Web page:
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Riding the Trans-Siberian Railway is an epic adventure. The sheer distance it covers makes it one of the greatest engineering accomplishments of all time. It’s the longest railway line in the world at 5,772 miles (9289 km). It has several sub-routes built off its main route, which starts in Moscow and terminates in Vladivostok. It was a defining project in the era of rapid railway growth in Russia; the nation’s railway grew from 1,000 miles in 1860 to 45,000 by 1917.
The Trans-Siberian Railway was a long time in planning. The project was proposed as a response to Russia’s economic problems in the late 19th century. Tsar Alexander III ordered the construction of the project in 1891, 25 years after the first proposal was made. Many foreign companies offered to fund the development. However, the Russian Tsar was against foreign involvement and his government was hesitant to spend vast amounts of money on an engineering project, let alone spend it on foreign workers. Eventually, the sheer potential for improved trading and commerce proved too valuable, and the government agreed to start building the railway.
An estimated 60,000 workers were enlisted to build the railway; many of those working on the project were soldiers, labourers and even convicts. The engineers faced many challenges, such as being hampered by harsh weather conditions. They also had to build through the Russian Taiga forest, over large rivers, several lakes, and waterlogged areas.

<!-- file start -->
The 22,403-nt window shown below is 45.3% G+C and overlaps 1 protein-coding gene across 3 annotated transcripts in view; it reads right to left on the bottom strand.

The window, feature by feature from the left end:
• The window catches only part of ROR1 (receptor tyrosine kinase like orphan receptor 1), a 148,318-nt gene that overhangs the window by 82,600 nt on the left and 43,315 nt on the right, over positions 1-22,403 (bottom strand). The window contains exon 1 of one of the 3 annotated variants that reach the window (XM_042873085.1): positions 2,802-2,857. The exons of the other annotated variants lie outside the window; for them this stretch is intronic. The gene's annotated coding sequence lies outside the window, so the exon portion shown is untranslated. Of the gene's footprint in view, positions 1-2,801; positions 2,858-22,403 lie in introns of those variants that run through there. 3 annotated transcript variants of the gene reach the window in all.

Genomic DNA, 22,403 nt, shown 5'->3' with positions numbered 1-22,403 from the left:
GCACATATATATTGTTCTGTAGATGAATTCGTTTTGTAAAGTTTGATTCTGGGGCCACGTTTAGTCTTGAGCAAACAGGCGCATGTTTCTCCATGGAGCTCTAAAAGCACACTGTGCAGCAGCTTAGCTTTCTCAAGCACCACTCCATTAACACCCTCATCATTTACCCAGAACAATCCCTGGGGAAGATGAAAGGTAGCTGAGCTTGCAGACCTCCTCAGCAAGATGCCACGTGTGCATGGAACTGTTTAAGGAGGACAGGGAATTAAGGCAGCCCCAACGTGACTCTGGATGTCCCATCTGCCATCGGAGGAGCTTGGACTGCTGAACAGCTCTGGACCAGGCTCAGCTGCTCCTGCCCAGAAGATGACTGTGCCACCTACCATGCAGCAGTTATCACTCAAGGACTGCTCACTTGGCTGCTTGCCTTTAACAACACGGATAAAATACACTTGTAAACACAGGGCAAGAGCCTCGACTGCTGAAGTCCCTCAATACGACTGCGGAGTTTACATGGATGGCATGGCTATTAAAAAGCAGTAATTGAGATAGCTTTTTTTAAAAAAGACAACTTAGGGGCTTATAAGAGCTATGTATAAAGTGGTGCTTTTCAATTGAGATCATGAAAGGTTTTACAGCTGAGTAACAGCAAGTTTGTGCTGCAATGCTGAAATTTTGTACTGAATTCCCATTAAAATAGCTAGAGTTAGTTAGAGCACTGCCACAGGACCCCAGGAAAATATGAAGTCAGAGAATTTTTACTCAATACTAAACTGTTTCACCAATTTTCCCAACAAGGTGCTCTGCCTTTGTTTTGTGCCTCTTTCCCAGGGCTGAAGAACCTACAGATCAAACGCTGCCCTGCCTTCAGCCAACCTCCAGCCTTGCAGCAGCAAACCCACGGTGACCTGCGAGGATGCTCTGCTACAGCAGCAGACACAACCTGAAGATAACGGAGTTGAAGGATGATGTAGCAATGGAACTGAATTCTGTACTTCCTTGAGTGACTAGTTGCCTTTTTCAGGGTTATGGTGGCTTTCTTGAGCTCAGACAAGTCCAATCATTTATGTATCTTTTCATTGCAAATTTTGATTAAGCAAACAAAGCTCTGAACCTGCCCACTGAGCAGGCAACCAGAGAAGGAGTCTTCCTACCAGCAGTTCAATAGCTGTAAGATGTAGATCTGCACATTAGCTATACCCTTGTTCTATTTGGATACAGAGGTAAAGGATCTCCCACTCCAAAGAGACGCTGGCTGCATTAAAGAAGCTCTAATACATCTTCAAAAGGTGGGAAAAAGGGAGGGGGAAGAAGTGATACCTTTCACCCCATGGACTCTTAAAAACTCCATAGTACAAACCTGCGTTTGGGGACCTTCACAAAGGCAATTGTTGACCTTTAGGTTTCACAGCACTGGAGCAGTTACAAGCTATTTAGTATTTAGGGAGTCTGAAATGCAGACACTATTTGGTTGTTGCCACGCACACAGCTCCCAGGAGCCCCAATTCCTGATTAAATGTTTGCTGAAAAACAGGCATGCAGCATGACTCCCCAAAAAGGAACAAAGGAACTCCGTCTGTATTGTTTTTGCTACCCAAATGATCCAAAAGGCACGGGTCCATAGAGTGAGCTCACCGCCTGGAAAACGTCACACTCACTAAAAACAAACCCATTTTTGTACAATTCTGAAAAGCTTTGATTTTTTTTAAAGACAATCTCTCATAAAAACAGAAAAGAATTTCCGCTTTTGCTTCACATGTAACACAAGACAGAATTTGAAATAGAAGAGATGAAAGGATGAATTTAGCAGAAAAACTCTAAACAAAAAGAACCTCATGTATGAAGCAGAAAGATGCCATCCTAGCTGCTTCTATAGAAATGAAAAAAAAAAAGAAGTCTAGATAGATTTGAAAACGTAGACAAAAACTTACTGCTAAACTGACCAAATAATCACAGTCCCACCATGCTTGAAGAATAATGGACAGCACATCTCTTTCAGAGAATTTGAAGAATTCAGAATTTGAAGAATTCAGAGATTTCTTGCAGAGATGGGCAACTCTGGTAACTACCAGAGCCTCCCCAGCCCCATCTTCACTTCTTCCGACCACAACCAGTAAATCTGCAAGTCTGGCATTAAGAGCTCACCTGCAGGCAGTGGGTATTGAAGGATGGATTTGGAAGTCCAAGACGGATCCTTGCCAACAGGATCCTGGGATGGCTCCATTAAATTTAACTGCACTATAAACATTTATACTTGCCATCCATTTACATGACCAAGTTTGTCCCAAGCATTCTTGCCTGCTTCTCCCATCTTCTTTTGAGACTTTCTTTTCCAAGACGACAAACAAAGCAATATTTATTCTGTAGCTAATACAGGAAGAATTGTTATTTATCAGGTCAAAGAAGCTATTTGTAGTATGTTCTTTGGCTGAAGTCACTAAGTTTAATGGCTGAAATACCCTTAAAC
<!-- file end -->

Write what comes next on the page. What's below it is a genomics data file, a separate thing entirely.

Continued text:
Construction started at both ends and engineers worked towards the centre. Many tasks were completed using hand-tools such as axes, wheelbarrows, shovels and saws. Around 100 million cubic metres of rock were removed during construction. Despite the arduous challenges, they managed to get the first passenger trains running on the line in 1904 - 13 years in to the project. The railway was officially completed however in 1916. It has gone on to become a source of national pride in Russia. Google even made a doodle to celebrate the 100th anniversary of its completion.
The Trans-Siberian Railway is the most important transport link in Russia. It carries 30% of its exports every year. From start to finish, the railway passes through eight different time zones, traverses through 87 towns and cities, and across 16 major rivers. If you were to endure the entire journey, you would be sitting on a train for six days straight.
Scenic views and cultural history are equally abundant when taking a trip on the railway. It offers a truly unique way of discovering some of Russia’s most awe-inspiring destinations, such as the Yekaterinburg and the Ural Mountains. Without a doubt, the Trans-Siberian Railway is one of Russia’s – and the world’s – most spectacular engineering achievements.
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